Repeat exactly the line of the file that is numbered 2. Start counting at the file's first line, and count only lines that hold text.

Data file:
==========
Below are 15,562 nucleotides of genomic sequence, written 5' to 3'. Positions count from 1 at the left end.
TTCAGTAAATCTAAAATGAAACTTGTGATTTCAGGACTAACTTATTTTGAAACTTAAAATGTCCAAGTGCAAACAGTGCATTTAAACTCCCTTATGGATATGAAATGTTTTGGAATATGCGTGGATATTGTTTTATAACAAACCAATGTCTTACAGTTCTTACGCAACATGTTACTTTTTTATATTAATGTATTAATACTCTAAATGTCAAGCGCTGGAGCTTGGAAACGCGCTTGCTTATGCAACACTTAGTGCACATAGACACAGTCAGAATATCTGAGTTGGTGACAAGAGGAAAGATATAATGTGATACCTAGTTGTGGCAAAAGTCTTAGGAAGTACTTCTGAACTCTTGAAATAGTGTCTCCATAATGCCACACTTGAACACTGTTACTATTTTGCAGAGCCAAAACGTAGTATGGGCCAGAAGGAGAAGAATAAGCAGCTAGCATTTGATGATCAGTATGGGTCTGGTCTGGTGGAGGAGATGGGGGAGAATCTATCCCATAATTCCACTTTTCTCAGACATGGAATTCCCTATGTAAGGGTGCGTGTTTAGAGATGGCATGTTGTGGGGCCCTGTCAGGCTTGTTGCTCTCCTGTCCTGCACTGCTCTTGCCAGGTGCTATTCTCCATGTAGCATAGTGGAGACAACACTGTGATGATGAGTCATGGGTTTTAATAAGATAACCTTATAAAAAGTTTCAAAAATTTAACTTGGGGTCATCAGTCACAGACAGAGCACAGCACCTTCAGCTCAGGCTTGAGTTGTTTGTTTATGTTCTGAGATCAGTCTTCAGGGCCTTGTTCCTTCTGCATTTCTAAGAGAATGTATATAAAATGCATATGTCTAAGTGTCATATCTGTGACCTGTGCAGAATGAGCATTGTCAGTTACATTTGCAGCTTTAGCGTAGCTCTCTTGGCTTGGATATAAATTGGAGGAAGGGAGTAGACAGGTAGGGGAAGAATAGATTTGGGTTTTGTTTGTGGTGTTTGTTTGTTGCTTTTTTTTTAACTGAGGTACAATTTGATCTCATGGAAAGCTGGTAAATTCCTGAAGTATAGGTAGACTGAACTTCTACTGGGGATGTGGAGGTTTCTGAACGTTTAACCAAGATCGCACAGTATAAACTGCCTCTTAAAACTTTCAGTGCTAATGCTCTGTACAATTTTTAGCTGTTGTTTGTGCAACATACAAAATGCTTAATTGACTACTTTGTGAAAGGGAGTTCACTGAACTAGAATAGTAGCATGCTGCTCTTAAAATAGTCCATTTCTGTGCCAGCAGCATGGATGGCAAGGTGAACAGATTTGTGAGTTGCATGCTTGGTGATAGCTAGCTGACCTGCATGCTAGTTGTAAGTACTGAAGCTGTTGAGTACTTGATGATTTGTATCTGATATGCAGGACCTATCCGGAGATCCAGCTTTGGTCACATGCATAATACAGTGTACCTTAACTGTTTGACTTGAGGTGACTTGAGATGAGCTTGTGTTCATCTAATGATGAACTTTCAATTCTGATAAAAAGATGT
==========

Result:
TTCAGTAAATCTAAAATGAAACTTGTGATTTCAGGACTAACTTATTTTGAAACTTAAAATGTCCAAGTGCAAACAGTGCATTTAAACTCCCTTATGGATATGAAATGTTTTGGAATATGCGTGGATATTGTTTTATAACAAACCAATGTCTTACAGTTCTTACGCAACATGTTACTTTTTTATATTAATGTATTAATACTCTAAATGTCAAGCGCTGGAGCTTGGAAACGCGCTTGCTTATGCAACACTTAGTGCACATAGACACAGTCAGAATATCTGAGTTGGTGACAAGAGGAAAGATATAATGTGATACCTAGTTGTGGCAAAAGTCTTAGGAAGTACTTCTGAACTCTTGAAATAGTGTCTCCATAATGCCACACTTGAACACTGTTACTATTTTGCAGAGCCAAAACGTAGTATGGGCCAGAAGGAGAAGAATAAGCAGCTAGCATTTGATGATCAGTATGGGTCTGGTCTGGTGGAGGAGATGGGGGAGAATCTATCCCATAATTCCACTTTTCTCAGACATGGAATTCCCTATGTAAGGGTGCGTGTTTAGAGATGGCATGTTGTGGGGCCCTGTCAGGCTTGTTGCTCTCCTGTCCTGCACTGCTCTTGCCAGGTGCTATTCTCCATGTAGCATAGTGGAGACAACACTGTGATGATGAGTCATGGGTTTTAATAAGATAACCTTATAAAAAGTTTCAAAAATTTAACTTGGGGTCATCAGTCACAGACAGAGCACAGCACCTTCAGCTCAGGCTTGAGTTGTTTGTTTATGTTCTGAGATCAGTCTTCAGGGCCTTGTTCCTTCTGCATTTCTAAGAGAATGTATATAAAATGCATATGTCTAAGTGTCATATCTGTGACCTGTGCAGAATGAGCATTGTCAGTTACATTTGCAGCTTTAGCGTAGCTCTCTTGGCTTGGATATAAATTGGAGGAAGGGAGTAGACAGGTAGGGGAAGAATAGATTTGGGTTTTGTTTGTGGTGTTTGTTTGTTGCTTTTTTTTTAACTGAGGTACAATTTGATCTCATGGAAAGCTGGTAAATTCCTGAAGTATAGGTAGACTGAACTTCTACTGGGGATGTGGAGGTTTCTGAACGTTTAACCAAGATCGCACAGTATAAACTGCCTCTTAAAACTTTCAGTGCTAATGCTCTGTACAATTTTTAGCTGTTGTTTGTGCAACATACAAAATGCTTAATTGACTACTTTGTGAAAGGGAGTTCACTGAACTAGAATAGTAGCATGCTGCTCTTAAAATAGTCCATTTCTGTGCCAGCAGCATGGATGGCAAGGTGAACAGATTTGTGAGTTGCATGCTTGGTGATAGCTAGCTGACCTGCATGCTAGTTGTAAGTACTGAAGCTGTTGAGTACTTGATGATTTGTATCTGATATGCAGGACCTATCCGGAGATCCAGCTTTGGTCACATGCATAATACAGTGTACCTTAACTGTTTGACTTGAGGTGACTTGAGATGAGCTTGTGTTCATCTAATGATGAACTTTCAATTCTGATAAAAAGATGT